Retailers in Scotland suffered a downbeat April as “feeble” sales of shoes and clothing drove a steeper decline on the high street seen in months.
Research from the Scottish Retail Consortium (SRC) said like-for-like sales in the four weeks to 30 April fell 3.3% over the year, hit by the worst performing month for clothing and footwear since the same month in 2008.
The retail group said “unsettled and cold weather” put a chill on sales of retailers’ new Spring season ranges, while sales of sandals likewise “did not take off” despite earlier than usual discounts.
Food sales fell by 1.7% in April – a better result compared to the 2% decline seen in March. All non-food sales declined 4.4%, registering its worst performance since November 2012, SRC said.
David Lonsdale, SRC director, said: “Even adjusted for shop price inflation, which is falling at the moment, these results are somewhat downbeat. The total value of retail sales in Scotland slipped again last month, declining by 1.5%. Falls were witnessed across all retail categories. Sales of non-food items in particular recorded a marked fall, the poorest monthly result in over three years. Unfortunately, even accounting for online sales didn’t turn the non-food category into positive territory, with clothing and footwear especially feeble and posting their weakest performance for eight years.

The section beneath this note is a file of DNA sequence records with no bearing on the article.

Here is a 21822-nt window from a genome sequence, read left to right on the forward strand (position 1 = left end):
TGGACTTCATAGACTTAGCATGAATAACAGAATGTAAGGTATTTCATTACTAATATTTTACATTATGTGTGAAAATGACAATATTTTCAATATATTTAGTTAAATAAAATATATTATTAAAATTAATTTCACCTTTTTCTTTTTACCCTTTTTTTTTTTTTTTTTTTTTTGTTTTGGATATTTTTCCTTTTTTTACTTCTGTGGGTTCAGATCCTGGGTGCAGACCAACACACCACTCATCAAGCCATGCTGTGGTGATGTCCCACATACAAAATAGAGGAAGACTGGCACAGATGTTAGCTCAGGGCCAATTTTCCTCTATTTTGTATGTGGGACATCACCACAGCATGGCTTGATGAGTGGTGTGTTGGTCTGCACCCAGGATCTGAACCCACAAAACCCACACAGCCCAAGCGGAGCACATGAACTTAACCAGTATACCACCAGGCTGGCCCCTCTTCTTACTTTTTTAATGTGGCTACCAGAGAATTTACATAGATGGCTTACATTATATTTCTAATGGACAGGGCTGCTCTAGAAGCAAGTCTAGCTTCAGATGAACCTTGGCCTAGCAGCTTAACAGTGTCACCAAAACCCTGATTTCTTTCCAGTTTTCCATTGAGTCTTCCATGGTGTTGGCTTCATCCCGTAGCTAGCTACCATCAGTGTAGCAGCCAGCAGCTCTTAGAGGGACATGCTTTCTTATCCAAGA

“Grocery sales, whilst down, were the best performing category and were pretty much in line with recent months and indeed a touch better than over the past year as a whole.
“Customers remain cash-conscious and retail spending is fragile, perhaps weighed down by talk over recent weeks of higher taxes on wages and for council services. Hopefully our new MSPs can channel their collective energies into creating the conditions which help lift private sector growth and inject some much needed consumer spending and confidence into the economy.”
David McCorquodale, Head of Retail at KPMG, added: “The category which suffered most compared with last year was clothing and footwear. In 2015, a sunnier and warmer spell resulted in encouraging sales for Spring/Summer fashions. This year, however, the weather was cooler and mixed. The subdued conditions brought subdued sales and, despite promotions being run by major fashion retailers, it saw consumers making purchases at times when items can be worn rather than simply buying the latest arrivals in the stores.”
Meanwhile, the election and upcoming referendum on Britain’s membership in the European Union also affected big-ticket items in the furniture, flooring and home accessories category in April.
“Larger ticket sales in the non-food category may have suffered from low consumer confidence and political uncertainty caused by the election and upcoming referendum,” he said. “The grocery market continues to battle the headwinds of deflation and over-capacity, which is positive for the consumer but challenging for the retailers who strive to increase the loyalty of their customers.
“With the cost base of retailers permanently hit by the introduction of the National Living Wage, the relentless drive for improved sales and productivity is forcing them to consider their own business models.
Some high profile retail failures remind us that adapting to survive is as important as ever for the future of the sector,” he added.